• Calculation – triggered and encouraged by the financial inducements and promises that are offered by the Muslim society and state to those who would convert to Islam. This includes tax relief[16], offers of jobs, monetary rewards, marriages, and public celebration of the conversion. [See QS’s cause no. 3 and 5]
  • Resignation – they resign their Christian faith, not because they are convinced by Islam, but because they conceive themselves to have been aggrieved, rightly or wrongly, by the Church and Coptic society, and because Islam offers them some sort of escape by which they seek to change or manipulate the conflict situation to their advantage.[17]  [See QS’s cause no. 4, 6, 7 and 8]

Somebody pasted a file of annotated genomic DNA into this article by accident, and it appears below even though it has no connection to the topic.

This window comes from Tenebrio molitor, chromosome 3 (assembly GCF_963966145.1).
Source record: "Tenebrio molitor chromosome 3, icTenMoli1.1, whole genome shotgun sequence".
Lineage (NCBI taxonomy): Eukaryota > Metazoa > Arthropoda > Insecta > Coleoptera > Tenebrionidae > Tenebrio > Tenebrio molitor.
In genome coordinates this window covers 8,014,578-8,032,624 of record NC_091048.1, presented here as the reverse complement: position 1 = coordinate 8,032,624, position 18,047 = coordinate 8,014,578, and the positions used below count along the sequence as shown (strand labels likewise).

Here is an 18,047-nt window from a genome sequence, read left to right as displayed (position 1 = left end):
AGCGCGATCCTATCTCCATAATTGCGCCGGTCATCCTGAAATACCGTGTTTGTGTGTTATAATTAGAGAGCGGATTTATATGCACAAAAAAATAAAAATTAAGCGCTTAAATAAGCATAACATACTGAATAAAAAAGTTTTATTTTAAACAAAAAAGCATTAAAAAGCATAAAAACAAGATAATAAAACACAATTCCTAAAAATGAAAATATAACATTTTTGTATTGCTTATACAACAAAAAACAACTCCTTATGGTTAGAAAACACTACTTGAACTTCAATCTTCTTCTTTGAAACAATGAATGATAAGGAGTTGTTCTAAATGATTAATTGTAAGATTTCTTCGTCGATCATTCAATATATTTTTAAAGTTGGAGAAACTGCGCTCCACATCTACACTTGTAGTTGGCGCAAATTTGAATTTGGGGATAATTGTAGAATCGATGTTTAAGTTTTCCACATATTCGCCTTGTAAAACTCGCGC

• Association – this has been a major cause, though it works in a subtle way. Copts live in a Muslim dominant country, where the tenets of Islam are displayed everywhere, and one cannot escape from its different manifestations and practices, particularly in villages and small towns.  This no doubt is the result of the Copts’ nincompoopery[18] which allowed them to give up their country in the first place to Arab invaders, since they saw themselves as Church only, and were not bothered by the loss of their national independence. The loss of our language in the Middle Ages, which was inevitable, was followed soon on its heels by the loss of our culture and religious knowledge. This is what the Apocalypse of Samuel had tried to warn us about;[19] and it is what Severus of Ashmunin had described in his book Kitab al-Idah[20] – so, with time, Copts fell victims to a process of Islamic culturalisation[21] as they lost their culture, of which religion forms an important part. The outcome of this process is the shifting of so many Copts to a border zone where Copts became almost Muslims except by name – a “state of religious and national limbus”,[22] as I would call it. Once there, a Copt could easily be pushed over to Islam when outward circumstances would arise, triggering a change in religion. [See QS’s cause no. 1]